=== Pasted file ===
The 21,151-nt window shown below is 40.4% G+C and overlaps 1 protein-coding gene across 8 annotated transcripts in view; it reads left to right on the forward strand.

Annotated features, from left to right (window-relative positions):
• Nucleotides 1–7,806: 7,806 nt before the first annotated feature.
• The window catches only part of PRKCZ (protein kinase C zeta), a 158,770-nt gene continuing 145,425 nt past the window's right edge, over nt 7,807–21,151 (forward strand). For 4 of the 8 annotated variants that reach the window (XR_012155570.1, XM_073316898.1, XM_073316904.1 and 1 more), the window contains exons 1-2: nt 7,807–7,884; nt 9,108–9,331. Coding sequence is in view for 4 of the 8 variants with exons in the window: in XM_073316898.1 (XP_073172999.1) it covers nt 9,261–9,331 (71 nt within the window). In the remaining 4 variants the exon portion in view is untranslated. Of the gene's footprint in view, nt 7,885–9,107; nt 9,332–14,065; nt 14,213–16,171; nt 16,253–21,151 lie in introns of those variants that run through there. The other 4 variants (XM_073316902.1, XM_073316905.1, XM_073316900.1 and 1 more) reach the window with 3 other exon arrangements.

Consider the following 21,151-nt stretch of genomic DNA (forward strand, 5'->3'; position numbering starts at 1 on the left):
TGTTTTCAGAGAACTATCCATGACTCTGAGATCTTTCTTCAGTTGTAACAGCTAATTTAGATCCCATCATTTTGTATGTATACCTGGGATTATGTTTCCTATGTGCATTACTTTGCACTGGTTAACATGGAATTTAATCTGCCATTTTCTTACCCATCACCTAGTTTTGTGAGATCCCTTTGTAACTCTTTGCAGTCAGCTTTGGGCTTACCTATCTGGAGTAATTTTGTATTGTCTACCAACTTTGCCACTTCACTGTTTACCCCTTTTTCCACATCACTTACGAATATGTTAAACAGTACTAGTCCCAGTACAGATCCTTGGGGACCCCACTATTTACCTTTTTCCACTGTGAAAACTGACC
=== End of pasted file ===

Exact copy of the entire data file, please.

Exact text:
The 21,151-nt window shown below is 40.4% G+C and overlaps 1 protein-coding gene across 8 annotated transcripts in view; it reads left to right on the forward strand.

Annotated features, from left to right (window-relative positions):
• Nucleotides 1–7,806: 7,806 nt before the first annotated feature.
• The window catches only part of PRKCZ (protein kinase C zeta), a 158,770-nt gene continuing 145,425 nt past the window's right edge, over nt 7,807–21,151 (forward strand). For 4 of the 8 annotated variants that reach the window (XR_012155570.1, XM_073316898.1, XM_073316904.1 and 1 more), the window contains exons 1-2: nt 7,807–7,884; nt 9,108–9,331. Coding sequence is in view for 4 of the 8 variants with exons in the window: in XM_073316898.1 (XP_073172999.1) it covers nt 9,261–9,331 (71 nt within the window). In the remaining 4 variants the exon portion in view is untranslated. Of the gene's footprint in view, nt 7,885–9,107; nt 9,332–14,065; nt 14,213–16,171; nt 16,253–21,151 lie in introns of those variants that run through there. The other 4 variants (XM_073316902.1, XM_073316905.1, XM_073316900.1 and 1 more) reach the window with 3 other exon arrangements.

Consider the following 21,151-nt stretch of genomic DNA (forward strand, 5'->3'; position numbering starts at 1 on the left):
TGTTTTCAGAGAACTATCCATGACTCTGAGATCTTTCTTCAGTTGTAACAGCTAATTTAGATCCCATCATTTTGTATGTATACCTGGGATTATGTTTCCTATGTGCATTACTTTGCACTGGTTAACATGGAATTTAATCTGCCATTTTCTTACCCATCACCTAGTTTTGTGAGATCCCTTTGTAACTCTTTGCAGTCAGCTTTGGGCTTACCTATCTGGAGTAATTTTGTATTGTCTACCAACTTTGCCACTTCACTGTTTACCCCTTTTTCCACATCACTTACGAATATGTTAAACAGTACTAGTCCCAGTACAGATCCTTGGGGACCCCACTATTTACCTTTTTCCACTGTGAAAACTGACC